• We have mobile phone service and new phone numbers for the 3 phones we brought with us.  Unlocking US iPhones ourselves actually did work!
  • We’ve ordered cable and internet for the new home
  • We bought a bike for Lillian from an eBay classified ad
  • And yesterday we secured library cards for everyone at a library that is practically next door to our new home: a huge bonus for the girls whom my wife often refers to as Leseratten (reading rats).

All this and and we’ve managed to explore a good chunk of Berlin by foot, by boat, U-Bahn, bus, and tram.  In fact we haven’t covered an inch by taxi or rental car, which we’ll hardly need in this city.  Once our container arrives with our bikes we’ll be able to expand our urban conquests even further.  Here’s a photo of what we’ve covered so far, all on foot.

Our first two weeks on foot (yellow highlights)

Our first two weeks on foot (yellow highlights)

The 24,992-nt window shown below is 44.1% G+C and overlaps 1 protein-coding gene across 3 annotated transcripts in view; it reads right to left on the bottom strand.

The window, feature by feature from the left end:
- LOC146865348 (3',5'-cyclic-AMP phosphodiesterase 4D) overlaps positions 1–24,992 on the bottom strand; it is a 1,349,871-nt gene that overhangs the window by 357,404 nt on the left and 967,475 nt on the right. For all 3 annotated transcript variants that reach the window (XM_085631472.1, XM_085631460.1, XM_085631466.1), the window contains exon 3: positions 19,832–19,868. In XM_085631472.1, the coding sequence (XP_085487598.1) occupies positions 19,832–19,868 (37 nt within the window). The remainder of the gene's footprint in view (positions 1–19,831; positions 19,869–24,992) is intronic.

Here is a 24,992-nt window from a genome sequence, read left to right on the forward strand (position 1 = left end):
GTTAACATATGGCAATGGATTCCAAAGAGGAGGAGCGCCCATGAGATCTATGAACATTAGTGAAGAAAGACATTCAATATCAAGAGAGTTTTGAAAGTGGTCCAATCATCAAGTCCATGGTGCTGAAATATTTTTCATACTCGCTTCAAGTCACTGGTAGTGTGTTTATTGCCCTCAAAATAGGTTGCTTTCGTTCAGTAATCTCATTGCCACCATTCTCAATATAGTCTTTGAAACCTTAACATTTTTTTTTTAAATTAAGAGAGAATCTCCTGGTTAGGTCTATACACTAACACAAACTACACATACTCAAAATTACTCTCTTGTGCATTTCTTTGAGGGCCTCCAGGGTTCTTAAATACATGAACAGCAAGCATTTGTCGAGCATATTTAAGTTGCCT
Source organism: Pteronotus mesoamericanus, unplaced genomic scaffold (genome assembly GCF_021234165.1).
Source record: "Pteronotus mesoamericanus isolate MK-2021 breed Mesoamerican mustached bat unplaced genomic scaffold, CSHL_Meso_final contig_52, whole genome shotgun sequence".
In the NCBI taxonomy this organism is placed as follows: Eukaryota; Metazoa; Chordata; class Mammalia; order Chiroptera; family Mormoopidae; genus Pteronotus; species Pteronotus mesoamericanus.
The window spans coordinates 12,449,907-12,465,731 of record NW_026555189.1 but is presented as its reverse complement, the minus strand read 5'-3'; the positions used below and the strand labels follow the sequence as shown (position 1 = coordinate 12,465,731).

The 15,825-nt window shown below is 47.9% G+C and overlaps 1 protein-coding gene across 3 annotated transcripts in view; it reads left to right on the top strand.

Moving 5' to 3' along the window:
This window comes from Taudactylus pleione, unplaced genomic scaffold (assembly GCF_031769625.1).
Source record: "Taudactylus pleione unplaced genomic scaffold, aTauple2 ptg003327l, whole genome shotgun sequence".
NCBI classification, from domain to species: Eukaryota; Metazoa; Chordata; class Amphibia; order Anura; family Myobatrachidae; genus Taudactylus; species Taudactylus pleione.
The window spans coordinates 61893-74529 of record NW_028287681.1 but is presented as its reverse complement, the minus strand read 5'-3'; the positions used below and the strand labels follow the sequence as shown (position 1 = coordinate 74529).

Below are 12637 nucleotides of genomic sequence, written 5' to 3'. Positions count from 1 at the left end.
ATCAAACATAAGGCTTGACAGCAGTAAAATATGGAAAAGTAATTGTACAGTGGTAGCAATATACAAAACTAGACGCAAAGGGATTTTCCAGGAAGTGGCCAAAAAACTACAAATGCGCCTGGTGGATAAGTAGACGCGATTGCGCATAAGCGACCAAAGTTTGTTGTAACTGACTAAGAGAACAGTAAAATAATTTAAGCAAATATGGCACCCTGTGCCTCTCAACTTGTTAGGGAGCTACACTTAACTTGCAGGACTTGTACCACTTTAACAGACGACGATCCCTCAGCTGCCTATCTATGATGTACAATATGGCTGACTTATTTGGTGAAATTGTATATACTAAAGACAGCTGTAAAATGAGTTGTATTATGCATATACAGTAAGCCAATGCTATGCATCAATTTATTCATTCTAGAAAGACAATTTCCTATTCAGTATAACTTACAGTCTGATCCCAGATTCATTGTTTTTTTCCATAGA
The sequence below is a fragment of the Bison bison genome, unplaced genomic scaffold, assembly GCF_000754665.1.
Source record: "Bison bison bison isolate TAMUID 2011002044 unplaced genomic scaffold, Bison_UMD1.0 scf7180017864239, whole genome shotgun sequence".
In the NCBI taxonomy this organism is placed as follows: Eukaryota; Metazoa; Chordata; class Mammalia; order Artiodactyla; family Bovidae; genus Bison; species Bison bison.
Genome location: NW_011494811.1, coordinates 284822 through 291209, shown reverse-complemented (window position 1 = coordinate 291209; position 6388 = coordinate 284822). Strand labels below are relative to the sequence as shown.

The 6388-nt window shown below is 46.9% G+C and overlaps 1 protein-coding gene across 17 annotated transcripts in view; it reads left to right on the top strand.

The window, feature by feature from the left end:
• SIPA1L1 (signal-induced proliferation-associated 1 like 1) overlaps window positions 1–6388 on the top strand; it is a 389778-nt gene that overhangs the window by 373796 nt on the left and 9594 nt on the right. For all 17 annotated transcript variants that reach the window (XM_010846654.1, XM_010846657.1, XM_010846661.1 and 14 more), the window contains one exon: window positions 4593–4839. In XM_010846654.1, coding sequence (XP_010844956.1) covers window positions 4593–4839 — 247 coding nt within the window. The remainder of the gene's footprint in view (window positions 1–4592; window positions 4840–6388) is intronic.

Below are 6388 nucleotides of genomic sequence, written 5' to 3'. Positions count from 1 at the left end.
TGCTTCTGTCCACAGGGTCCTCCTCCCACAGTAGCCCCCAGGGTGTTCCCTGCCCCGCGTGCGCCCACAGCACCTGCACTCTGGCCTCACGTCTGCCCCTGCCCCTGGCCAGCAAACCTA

It has been a surprisingly efficient experience because bureaucracy is ofter the first thought that comes to mind when people think about what it might take to set up a new life in Germany.  Having read many expat blogs before setting off, I was expecting much more resistance and an unsettling need for proper stamps, seals, notarized documentation and endless appointments to be able to get things done.

Of course I have the advantage of my wife who is both charming and fluent in German (not to mention a real do-er when it comes to exploring a city and getting us oriented as Berliners).  But even Vivian has been surprised by how straightforward the process has been.

As we begin week 3 of our move to Berlin, I feel like we’ve seen almost as much of the Berlin as we could have if we had come solely as tourists.  And at this rate, we might know Berlin better than many locals within the year.

Today President Obama is visiting Germany and will give a speech at the Brandenburg Gate.  I’d like to be able to say that we are among the 4,000 invited guests who will be able to see him speak (especially since we’ve just come from Chicago), but that’s OK…we’ve got a lot of other things to do and people to see in our new city.

Highlights from our first 2 weeks…